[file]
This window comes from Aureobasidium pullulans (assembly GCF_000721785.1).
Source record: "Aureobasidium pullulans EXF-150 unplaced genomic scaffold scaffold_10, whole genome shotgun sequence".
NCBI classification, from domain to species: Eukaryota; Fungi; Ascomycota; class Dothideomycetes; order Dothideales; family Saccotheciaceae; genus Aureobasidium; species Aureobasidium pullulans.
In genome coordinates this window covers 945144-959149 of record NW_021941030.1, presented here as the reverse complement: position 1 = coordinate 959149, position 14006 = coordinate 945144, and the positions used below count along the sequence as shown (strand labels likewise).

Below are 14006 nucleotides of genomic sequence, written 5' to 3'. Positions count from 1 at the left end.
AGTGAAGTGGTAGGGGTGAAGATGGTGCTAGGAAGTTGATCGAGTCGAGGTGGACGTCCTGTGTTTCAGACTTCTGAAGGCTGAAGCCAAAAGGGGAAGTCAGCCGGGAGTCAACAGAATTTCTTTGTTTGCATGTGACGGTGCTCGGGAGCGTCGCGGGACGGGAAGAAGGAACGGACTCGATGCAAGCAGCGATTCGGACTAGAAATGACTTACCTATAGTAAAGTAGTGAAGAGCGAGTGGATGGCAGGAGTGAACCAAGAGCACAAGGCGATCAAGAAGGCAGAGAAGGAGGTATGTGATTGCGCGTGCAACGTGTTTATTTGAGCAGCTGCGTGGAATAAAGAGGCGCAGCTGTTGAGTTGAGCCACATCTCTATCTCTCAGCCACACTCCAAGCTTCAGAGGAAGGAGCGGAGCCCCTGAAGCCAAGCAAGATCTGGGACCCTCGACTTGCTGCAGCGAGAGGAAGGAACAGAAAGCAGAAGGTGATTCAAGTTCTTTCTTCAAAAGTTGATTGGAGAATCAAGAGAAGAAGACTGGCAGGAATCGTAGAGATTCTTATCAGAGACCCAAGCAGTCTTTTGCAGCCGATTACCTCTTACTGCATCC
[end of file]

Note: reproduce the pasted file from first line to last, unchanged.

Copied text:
This window comes from Aureobasidium pullulans (assembly GCF_000721785.1).
Source record: "Aureobasidium pullulans EXF-150 unplaced genomic scaffold scaffold_10, whole genome shotgun sequence".
NCBI classification, from domain to species: Eukaryota; Fungi; Ascomycota; class Dothideomycetes; order Dothideales; family Saccotheciaceae; genus Aureobasidium; species Aureobasidium pullulans.
In genome coordinates this window covers 945144-959149 of record NW_021941030.1, presented here as the reverse complement: position 1 = coordinate 959149, position 14006 = coordinate 945144, and the positions used below count along the sequence as shown (strand labels likewise).

Below are 14006 nucleotides of genomic sequence, written 5' to 3'. Positions count from 1 at the left end.
AGTGAAGTGGTAGGGGTGAAGATGGTGCTAGGAAGTTGATCGAGTCGAGGTGGACGTCCTGTGTTTCAGACTTCTGAAGGCTGAAGCCAAAAGGGGAAGTCAGCCGGGAGTCAACAGAATTTCTTTGTTTGCATGTGACGGTGCTCGGGAGCGTCGCGGGACGGGAAGAAGGAACGGACTCGATGCAAGCAGCGATTCGGACTAGAAATGACTTACCTATAGTAAAGTAGTGAAGAGCGAGTGGATGGCAGGAGTGAACCAAGAGCACAAGGCGATCAAGAAGGCAGAGAAGGAGGTATGTGATTGCGCGTGCAACGTGTTTATTTGAGCAGCTGCGTGGAATAAAGAGGCGCAGCTGTTGAGTTGAGCCACATCTCTATCTCTCAGCCACACTCCAAGCTTCAGAGGAAGGAGCGGAGCCCCTGAAGCCAAGCAAGATCTGGGACCCTCGACTTGCTGCAGCGAGAGGAAGGAACAGAAAGCAGAAGGTGATTCAAGTTCTTTCTTCAAAAGTTGATTGGAGAATCAAGAGAAGAAGACTGGCAGGAATCGTAGAGATTCTTATCAGAGACCCAAGCAGTCTTTTGCAGCCGATTACCTCTTACTGCATCC